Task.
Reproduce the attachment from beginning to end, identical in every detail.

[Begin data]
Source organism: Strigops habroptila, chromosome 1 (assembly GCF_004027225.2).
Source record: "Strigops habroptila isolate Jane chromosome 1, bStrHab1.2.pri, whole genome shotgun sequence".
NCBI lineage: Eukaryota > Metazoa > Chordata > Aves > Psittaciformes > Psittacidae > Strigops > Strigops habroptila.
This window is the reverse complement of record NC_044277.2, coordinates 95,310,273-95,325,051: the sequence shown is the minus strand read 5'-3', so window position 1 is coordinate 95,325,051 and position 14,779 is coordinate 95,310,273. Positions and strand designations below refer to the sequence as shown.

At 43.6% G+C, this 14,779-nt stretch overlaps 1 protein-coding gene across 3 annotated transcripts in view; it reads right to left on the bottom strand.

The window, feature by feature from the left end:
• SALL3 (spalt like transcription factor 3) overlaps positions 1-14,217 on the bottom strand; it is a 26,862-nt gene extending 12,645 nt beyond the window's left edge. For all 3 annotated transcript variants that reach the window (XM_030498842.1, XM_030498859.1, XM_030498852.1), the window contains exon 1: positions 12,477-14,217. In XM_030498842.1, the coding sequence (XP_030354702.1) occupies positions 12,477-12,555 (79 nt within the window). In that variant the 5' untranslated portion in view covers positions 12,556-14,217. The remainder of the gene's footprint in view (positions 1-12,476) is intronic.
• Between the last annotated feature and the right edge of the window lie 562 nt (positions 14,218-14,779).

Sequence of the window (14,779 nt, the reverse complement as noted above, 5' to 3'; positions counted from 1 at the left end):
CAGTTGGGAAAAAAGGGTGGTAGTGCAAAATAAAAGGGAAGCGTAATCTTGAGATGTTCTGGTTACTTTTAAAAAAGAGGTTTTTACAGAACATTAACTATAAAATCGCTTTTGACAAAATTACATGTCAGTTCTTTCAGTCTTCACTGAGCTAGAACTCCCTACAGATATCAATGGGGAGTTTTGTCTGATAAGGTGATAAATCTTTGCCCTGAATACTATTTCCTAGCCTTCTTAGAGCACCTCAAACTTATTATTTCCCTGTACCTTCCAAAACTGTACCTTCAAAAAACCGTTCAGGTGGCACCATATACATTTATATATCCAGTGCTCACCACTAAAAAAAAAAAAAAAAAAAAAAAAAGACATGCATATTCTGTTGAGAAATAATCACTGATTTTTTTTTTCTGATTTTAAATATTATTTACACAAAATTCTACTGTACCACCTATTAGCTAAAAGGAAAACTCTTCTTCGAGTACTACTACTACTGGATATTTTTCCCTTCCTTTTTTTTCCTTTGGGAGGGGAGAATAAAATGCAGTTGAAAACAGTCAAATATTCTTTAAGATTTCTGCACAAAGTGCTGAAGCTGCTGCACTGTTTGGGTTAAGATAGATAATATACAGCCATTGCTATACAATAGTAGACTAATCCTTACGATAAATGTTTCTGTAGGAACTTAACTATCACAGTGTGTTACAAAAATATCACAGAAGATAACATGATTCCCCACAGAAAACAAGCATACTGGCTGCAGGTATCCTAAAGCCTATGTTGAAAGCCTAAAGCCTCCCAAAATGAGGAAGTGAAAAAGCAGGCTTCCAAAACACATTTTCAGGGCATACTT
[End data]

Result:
Source organism: Strigops habroptila, chromosome 1 (assembly GCF_004027225.2).
Source record: "Strigops habroptila isolate Jane chromosome 1, bStrHab1.2.pri, whole genome shotgun sequence".
NCBI lineage: Eukaryota > Metazoa > Chordata > Aves > Psittaciformes > Psittacidae > Strigops > Strigops habroptila.
This window is the reverse complement of record NC_044277.2, coordinates 95,310,273-95,325,051: the sequence shown is the minus strand read 5'-3', so window position 1 is coordinate 95,325,051 and position 14,779 is coordinate 95,310,273. Positions and strand designations below refer to the sequence as shown.

At 43.6% G+C, this 14,779-nt stretch overlaps 1 protein-coding gene across 3 annotated transcripts in view; it reads right to left on the bottom strand.

The window, feature by feature from the left end:
• SALL3 (spalt like transcription factor 3) overlaps positions 1-14,217 on the bottom strand; it is a 26,862-nt gene extending 12,645 nt beyond the window's left edge. For all 3 annotated transcript variants that reach the window (XM_030498842.1, XM_030498859.1, XM_030498852.1), the window contains exon 1: positions 12,477-14,217. In XM_030498842.1, the coding sequence (XP_030354702.1) occupies positions 12,477-12,555 (79 nt within the window). In that variant the 5' untranslated portion in view covers positions 12,556-14,217. The remainder of the gene's footprint in view (positions 1-12,476) is intronic.
• Between the last annotated feature and the right edge of the window lie 562 nt (positions 14,218-14,779).

Sequence of the window (14,779 nt, the reverse complement as noted above, 5' to 3'; positions counted from 1 at the left end):
CAGTTGGGAAAAAAGGGTGGTAGTGCAAAATAAAAGGGAAGCGTAATCTTGAGATGTTCTGGTTACTTTTAAAAAAGAGGTTTTTACAGAACATTAACTATAAAATCGCTTTTGACAAAATTACATGTCAGTTCTTTCAGTCTTCACTGAGCTAGAACTCCCTACAGATATCAATGGGGAGTTTTGTCTGATAAGGTGATAAATCTTTGCCCTGAATACTATTTCCTAGCCTTCTTAGAGCACCTCAAACTTATTATTTCCCTGTACCTTCCAAAACTGTACCTTCAAAAAACCGTTCAGGTGGCACCATATACATTTATATATCCAGTGCTCACCACTAAAAAAAAAAAAAAAAAAAAAAAAAGACATGCATATTCTGTTGAGAAATAATCACTGATTTTTTTTTTCTGATTTTAAATATTATTTACACAAAATTCTACTGTACCACCTATTAGCTAAAAGGAAAACTCTTCTTCGAGTACTACTACTACTGGATATTTTTCCCTTCCTTTTTTTTCCTTTGGGAGGGGAGAATAAAATGCAGTTGAAAACAGTCAAATATTCTTTAAGATTTCTGCACAAAGTGCTGAAGCTGCTGCACTGTTTGGGTTAAGATAGATAATATACAGCCATTGCTATACAATAGTAGACTAATCCTTACGATAAATGTTTCTGTAGGAACTTAACTATCACAGTGTGTTACAAAAATATCACAGAAGATAACATGATTCCCCACAGAAAACAAGCATACTGGCTGCAGGTATCCTAAAGCCTATGTTGAAAGCCTAAAGCCTCCCAAAATGAGGAAGTGAAAAAGCAGGCTTCCAAAACACATTTTCAGGGCATACTT